It’s Time to Update your Disaster Recovery Strategy for 2016

If your business has ever been affected by an event such as the current flood crisis and recent closing of the Forth Road Bridge, you likely wouldn’t argue that it’s crucial to have an effective disaster recovery (DR) strategy in place. However, while creating a DR plan is a great start to minimising financial loss and threats to your company’s survival in case of a business interruption, that’s only step one. If you create your plan and then neglect to test, adapt and review it, you risk overlooking defects in your DR strategy that, like the Forth Road Bridge, crack under pressure.

To be effective, your DR plan should include the actions to be taken before, during and after a disturbance to minimise the disruption of critical functions, recover operations successfully and provide a sense of security for your employees. With it being the start of a new year, what better time to take steps to create or update a DR plan for your business?

Below are some of the important elements your DR strategy should include.

The Commitment of Top Management

Top management must be involved in the planning process, because they will be able to provide the time and financial resources necessary to help the DR plan be effective within your organisation.

An Established Planning Committee

Considering all the aspects of recovery after a disaster is necessary, so representatives from each department of the company should be included in your DR planning committee to oversee the plan’s development and implementation.

A Risk Assessment

Once the DR planning committee is established, they should perform a risk assessment. The assessment should include a range of disaster scenarios, such as inaccessibility of data, loss of communications, an uninhabitable facility, etc. After developing scenarios and determining how they affect each department in the company, assess the associated costs.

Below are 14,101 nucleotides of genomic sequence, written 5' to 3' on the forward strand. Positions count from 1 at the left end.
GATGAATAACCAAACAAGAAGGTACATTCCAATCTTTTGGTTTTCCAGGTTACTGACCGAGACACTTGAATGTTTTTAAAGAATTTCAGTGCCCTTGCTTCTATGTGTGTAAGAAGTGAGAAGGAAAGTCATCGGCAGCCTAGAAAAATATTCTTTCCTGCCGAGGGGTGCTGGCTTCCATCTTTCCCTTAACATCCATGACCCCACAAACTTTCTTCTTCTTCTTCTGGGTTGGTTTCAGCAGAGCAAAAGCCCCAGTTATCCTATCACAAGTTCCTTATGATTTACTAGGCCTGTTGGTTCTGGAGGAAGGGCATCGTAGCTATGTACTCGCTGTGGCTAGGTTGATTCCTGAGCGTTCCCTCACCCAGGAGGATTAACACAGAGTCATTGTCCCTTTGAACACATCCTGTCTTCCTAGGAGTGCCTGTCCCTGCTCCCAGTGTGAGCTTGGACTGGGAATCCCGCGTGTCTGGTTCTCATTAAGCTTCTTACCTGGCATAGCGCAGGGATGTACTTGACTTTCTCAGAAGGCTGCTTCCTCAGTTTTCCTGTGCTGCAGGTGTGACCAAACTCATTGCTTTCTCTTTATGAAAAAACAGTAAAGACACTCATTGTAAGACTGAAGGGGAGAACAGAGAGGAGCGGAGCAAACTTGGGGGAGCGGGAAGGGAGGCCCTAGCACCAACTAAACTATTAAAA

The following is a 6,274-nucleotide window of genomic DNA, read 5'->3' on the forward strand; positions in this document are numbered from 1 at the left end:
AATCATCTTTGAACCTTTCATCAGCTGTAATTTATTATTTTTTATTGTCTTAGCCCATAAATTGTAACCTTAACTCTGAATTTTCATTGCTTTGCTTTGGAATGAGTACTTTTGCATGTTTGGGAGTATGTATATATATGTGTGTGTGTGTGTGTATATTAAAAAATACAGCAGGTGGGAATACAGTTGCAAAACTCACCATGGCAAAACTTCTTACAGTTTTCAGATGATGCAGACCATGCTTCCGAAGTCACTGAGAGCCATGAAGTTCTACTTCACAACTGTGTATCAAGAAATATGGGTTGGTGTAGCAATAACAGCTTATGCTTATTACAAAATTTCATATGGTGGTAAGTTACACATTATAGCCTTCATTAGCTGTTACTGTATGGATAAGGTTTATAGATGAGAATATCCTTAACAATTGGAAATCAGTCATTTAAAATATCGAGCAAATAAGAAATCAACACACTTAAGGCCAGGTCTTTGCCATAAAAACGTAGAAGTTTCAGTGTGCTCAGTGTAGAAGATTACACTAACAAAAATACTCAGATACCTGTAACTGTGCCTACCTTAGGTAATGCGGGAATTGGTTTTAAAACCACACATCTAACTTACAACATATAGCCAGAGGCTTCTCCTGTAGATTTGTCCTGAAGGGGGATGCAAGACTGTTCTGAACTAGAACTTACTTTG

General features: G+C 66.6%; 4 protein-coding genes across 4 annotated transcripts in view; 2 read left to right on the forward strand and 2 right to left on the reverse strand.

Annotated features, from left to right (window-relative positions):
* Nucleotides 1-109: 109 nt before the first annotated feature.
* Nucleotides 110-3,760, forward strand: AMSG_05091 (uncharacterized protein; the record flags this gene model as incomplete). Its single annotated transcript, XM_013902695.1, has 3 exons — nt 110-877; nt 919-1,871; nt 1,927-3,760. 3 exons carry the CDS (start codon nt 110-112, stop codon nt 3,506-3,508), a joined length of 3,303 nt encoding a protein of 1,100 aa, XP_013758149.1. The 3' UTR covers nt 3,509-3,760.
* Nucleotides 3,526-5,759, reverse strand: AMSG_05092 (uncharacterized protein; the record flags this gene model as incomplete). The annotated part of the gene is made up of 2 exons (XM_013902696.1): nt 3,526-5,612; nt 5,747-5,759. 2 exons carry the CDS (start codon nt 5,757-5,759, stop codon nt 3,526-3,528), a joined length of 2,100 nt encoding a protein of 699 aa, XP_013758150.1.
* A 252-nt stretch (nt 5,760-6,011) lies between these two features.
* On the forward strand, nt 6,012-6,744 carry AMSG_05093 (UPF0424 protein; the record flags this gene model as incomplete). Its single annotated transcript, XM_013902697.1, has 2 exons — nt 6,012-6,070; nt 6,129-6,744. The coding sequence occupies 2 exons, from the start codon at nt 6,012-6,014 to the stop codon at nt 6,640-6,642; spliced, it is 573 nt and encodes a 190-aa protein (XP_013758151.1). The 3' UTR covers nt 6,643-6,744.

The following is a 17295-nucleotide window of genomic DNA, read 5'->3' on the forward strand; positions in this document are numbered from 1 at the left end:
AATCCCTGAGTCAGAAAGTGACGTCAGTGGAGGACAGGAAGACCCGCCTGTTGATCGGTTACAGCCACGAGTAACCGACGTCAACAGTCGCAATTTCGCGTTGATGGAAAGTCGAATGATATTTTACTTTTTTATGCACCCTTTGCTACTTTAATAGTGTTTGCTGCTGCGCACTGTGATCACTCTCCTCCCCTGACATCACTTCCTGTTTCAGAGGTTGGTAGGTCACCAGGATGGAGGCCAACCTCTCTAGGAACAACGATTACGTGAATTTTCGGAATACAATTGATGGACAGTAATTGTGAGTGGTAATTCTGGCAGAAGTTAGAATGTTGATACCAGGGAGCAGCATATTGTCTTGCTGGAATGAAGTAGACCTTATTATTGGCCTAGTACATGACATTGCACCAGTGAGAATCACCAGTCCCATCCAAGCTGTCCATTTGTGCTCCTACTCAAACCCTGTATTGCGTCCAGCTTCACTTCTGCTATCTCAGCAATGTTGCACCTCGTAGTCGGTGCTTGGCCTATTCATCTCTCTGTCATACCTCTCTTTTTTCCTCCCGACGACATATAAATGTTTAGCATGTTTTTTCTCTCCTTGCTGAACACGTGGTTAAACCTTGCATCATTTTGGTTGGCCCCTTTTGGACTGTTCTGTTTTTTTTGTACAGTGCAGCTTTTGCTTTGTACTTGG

Ranked Departmental Priorities

Each department must maintain different critical functions to remain operational after a disturbance. Identify what these critical functions are and rank them as essential, important or optional priorities.

Recovery Strategies

Your business’s recovery strategy should reflect its individual recovery requirements. The first decision to make is whether or not backup resources, such as equipment and a secondary facility, will be provided in-house or by a third party.

While in-house recovery strategies give the planner more control over their specifications, it can be expensive to keep up with maintenance, depreciation and replacement costs. Contracting a third-party provider can help you save on the overall expense of purchasing and maintaining a backup facility and equipment.

Testing Schedule

Test and evaluate your DR plan regularly to identify problem areas that need revision, address missing recovery steps and prepare your staff before a disaster occurs. If your staff has already walked through a disaster scenario, they will know what to expect when a real disaster occurs, making your business’s recovery a smoother operation.

DR planning should address all of the aforementioned criteria to help you prepare for a disaster so your business can continue to function and serve customers.

[su_box title=”About ITS” style=”noise” box_color=”#336588″]ITSITS is a nationwide Managed IT Services provider, delivering UK-based services to business of all sizes. ITS offer a broad range of IT services including: managed backup and recovery, tailored UK cloud hosting; complete infrastructure implementation; flexible telephony solutions and web creative services to businesses across the country.

Since the 1960s when ITS first transitioned into computer services, various mergers and acquisitions, have developed into the brand we know today. Formally known as Kalamazoo, ITS is now part of the global IT software and services provider Reynolds and Reynolds. In total, Reynolds and Reynolds employs over 4,300 people worldwide and has operations throughout Europe, Canada and Mexico as well as those in the UK and US.

With three regional offices located in the UK and field engineers stationed from Edinburgh to London, ITS offers customers minimum downtime through various forms of IT support, hardware break/fix and disaster recovery services. The ITS wholly-owned data centre facilities offers customers bespoke “private cloud” services with a single point of responsibility. This key feature means ITS can offer clients a degree of security and visibility that many cloud providers cannot match.[/su_box]

 

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